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MSU Grad Student’s Research Shows Connection Between Weather, Damage, Disease Pressure in Potato Storage

Photo: Michigan Potato Facebook
Photo: Michigan Potato Facebook

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There are a whole host of post-harvest potato diseases and pathogens.

“There’s bacterial soft rot, fusarium dry rot, general blemish diseases which cause superficial damage making tubers less marketable, and foliar diseases like late blight where they can infect and overwinter on tubers and affect the [next season’s crop],” said Emma Schlachter, a graduate student at MSU in the Potato and Sugar Beet Pathology Program.

Schlachter is researching how to manage post-harvest potato diseases and pathogens in Michigan potatoes. Her research shows there’s a lot of factors that affect disease progression in storage.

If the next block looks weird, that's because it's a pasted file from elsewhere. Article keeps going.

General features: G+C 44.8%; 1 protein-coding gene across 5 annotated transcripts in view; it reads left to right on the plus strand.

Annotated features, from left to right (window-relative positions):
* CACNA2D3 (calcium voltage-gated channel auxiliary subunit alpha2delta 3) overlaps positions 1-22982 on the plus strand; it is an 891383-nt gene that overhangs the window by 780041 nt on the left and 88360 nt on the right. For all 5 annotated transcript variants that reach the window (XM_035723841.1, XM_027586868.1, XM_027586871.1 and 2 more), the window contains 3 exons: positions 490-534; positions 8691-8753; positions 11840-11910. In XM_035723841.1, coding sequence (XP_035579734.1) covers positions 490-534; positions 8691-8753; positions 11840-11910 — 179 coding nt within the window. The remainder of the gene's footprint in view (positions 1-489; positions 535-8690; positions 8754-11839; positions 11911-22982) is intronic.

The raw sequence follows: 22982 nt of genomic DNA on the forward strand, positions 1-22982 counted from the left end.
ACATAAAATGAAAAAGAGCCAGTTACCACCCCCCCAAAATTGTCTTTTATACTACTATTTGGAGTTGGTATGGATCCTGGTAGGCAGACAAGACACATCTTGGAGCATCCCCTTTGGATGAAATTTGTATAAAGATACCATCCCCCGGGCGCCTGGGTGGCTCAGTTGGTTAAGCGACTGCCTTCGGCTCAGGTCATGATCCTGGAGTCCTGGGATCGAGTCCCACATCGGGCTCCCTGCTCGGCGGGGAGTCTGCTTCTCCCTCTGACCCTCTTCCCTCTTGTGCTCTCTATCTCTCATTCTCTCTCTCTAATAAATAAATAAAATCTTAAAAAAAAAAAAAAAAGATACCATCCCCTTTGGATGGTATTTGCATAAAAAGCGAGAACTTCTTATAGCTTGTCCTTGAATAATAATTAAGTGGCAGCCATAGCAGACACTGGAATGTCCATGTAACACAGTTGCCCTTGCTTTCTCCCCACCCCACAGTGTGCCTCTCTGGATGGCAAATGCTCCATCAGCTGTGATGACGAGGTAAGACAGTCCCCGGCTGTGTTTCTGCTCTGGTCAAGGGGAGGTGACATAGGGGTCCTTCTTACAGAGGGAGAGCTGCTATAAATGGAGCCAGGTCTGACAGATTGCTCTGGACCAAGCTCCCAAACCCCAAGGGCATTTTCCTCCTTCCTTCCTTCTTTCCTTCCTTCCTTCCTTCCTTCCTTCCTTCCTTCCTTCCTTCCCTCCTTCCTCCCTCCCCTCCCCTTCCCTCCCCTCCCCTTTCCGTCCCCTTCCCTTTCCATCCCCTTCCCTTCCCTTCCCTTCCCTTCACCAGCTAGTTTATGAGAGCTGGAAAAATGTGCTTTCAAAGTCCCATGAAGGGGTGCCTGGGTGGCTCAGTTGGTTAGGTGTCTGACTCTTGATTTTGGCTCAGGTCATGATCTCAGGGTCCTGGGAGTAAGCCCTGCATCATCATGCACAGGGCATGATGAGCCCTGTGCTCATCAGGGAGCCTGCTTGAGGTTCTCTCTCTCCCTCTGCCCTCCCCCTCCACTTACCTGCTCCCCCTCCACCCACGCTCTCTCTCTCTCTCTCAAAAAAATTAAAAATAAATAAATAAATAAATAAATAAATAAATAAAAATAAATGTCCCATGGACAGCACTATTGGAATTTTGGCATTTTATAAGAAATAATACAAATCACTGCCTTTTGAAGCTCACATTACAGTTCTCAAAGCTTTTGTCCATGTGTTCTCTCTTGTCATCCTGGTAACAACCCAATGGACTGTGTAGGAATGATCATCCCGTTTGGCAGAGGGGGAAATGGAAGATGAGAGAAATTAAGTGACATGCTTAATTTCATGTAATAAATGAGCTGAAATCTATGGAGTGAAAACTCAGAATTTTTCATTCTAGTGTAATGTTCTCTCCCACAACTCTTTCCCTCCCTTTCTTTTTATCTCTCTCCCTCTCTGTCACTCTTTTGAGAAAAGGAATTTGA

“A major part of that is the growing season,” she said. “Really wet conditions or lower areas in fields can lead to an accumulation of moisture on the tubers which can increase that susceptibility.”

Excess moisture before harvest and during storage can also promote post-harvest disease, as humid conditions are favorable for both pathogen and disease development.

“Having rain before harvesting can really increase the chance of infection,” said Schlachter. “When it’s hot outside, that can also increase the risk of infection. The temperatures should be cool [so] that the potato’s temperature isn’t high enough to cause increased respiration once the potatoes enter storage. [That] respiration can increase condensation which creates moisture in the storages.”

Schlachter added that the most important thing to prevent storage diseases is to make sure harvest conditions are ideal and time your vine kill about two to three weeks before harvest.

“This makes it so the tubers begin to suberize, so their skin hardens and they become less susceptible to mechanical damage,” she said. “[That] can create openings that pathogens can come into.”

She’s still in the middle of research, but Schlachter’s data is showing a relationship between weather, damage, and disease progression in storage.